To regard the high-energy music sung by Brazilians in The Cotton Wool War as being the sound of the city’s heartbeat would be apt. It is the product of a flourishing Brazilian culture that is unable to contain their appreciation for freedom. The extent of their passion knows no limit; even in the absence of instruments, it would not deter folks from slapping their bodies like a drum to create background music.
As rampant as this cultural expressionism runs throughout Brazil, so too lies an inherited sexism that – despite previous women’s liberation efforts – continues to exist as an everyday reality for Brazilian women.
The Cotton Wool War understands the potential that these toxic attitudes have on progress and explores their existence under an objectionable gaze.
With a reference to Virginia Woolf’s work in both title and subject matter, The Cotton Wool War focuses on unconscious sexism rearing its ugly head.
Dora (Dora Goritzki), a teenager who has been raised in Germany, is forced to stay in Brazil under the supervision of her estranged grandmother, Maria (Thaia Perez). Dora is unknowing to the reason for her visit to Brazil, nor does she know much about her grandmother. This creates most of the tension throughout The Cotton Wool War’s brief run-time and sets the film up to become a well-thought-out dissection on gender inequality.
Dora’s German upbringing causes people to never see her as Brazilian enough – a result which sees her having to prove herself as Brazilian. Dora’s need to rationalise her familial and cultural identity further complicates circumstances, with The Cotton Wool War successfully managing to juggle a broad scope of issues without feeling overbearing; a feat which is more impressive considering the brevity of the film.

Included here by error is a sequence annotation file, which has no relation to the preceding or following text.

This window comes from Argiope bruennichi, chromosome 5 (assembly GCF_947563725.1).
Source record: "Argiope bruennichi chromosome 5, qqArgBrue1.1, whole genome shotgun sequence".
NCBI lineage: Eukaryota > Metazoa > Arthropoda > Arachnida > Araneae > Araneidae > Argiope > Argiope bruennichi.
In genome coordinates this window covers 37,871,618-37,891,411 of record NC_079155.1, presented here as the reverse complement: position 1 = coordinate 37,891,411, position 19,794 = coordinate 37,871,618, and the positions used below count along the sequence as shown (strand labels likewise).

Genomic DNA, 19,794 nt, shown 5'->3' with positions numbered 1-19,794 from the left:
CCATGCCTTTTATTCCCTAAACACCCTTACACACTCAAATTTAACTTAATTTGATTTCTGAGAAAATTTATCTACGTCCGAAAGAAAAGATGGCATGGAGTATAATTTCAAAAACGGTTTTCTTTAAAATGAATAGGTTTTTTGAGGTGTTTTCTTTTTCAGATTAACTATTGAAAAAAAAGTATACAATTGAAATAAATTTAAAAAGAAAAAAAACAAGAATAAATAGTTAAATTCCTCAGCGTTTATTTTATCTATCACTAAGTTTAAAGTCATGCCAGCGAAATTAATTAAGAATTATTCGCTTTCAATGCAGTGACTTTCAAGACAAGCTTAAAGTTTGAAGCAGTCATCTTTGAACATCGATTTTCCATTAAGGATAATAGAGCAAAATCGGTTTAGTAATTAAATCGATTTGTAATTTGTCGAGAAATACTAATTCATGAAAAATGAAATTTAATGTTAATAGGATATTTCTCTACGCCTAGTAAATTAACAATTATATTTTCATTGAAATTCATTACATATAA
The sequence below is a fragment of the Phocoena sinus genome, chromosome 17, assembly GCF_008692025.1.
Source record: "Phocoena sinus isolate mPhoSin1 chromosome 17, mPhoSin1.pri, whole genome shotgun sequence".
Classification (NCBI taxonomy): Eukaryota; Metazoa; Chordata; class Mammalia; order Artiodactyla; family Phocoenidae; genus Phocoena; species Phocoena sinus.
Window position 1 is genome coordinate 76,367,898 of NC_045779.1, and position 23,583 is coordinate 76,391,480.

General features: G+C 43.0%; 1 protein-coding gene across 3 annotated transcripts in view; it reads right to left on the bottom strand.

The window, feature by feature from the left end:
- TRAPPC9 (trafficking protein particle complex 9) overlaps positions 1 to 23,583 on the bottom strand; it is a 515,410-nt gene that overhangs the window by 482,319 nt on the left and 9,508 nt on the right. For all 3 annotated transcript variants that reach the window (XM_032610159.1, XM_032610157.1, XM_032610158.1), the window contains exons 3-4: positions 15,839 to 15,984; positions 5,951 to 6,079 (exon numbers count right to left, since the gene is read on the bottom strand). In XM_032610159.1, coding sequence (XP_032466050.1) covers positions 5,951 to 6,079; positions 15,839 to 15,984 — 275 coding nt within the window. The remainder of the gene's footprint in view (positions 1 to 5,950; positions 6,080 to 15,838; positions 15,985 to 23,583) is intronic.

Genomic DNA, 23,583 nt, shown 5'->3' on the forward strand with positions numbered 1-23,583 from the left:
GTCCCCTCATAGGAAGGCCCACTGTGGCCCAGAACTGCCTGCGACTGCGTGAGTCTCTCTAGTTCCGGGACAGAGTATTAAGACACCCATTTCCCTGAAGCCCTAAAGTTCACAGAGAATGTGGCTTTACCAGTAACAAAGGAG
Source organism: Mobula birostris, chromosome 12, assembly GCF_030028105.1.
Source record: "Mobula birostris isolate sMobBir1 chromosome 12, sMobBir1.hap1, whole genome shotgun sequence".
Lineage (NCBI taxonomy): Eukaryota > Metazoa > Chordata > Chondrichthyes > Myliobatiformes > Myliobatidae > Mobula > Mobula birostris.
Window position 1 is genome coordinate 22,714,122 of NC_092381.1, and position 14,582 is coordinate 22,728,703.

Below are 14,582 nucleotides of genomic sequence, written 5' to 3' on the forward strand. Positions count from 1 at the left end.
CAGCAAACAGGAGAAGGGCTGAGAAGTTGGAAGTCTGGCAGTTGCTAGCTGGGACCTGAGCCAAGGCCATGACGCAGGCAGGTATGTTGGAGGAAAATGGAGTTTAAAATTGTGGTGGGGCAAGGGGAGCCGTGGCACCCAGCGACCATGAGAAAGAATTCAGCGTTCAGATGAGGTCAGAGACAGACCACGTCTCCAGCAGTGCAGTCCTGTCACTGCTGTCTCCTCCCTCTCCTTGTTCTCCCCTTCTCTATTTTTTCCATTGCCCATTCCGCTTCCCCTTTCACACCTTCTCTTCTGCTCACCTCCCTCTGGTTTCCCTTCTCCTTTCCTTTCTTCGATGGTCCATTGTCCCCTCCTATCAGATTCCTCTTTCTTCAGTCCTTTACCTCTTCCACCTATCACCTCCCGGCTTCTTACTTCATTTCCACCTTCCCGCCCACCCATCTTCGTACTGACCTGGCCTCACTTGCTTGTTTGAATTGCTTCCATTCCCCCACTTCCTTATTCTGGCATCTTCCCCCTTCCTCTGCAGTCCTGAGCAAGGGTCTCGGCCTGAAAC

Despite their characters’ affluence, both actors leave lasting impressions due to their ability to make the struggle feel relatable. Dora’s mounting resentment towards her family finds her engaging in regrettable behaviour. If not giving the silent treatment, Dora is curt in response and often aggressive towards her soft-spoken grandmother. The differences between the two juxtaposes the hardships faced by women of different generations and helps establish The Cotton Wool War as being more than just a film with an angst-ridden teenager at the helm.
Marilia Hughes and Cláudio Marques manage directorial duties with subtlety and aplomb. Their handling of the characters with sincere respect, warts and all, results in a nuanced piece of filmmaking that celebrates the significant contributions made by feminist pioneers.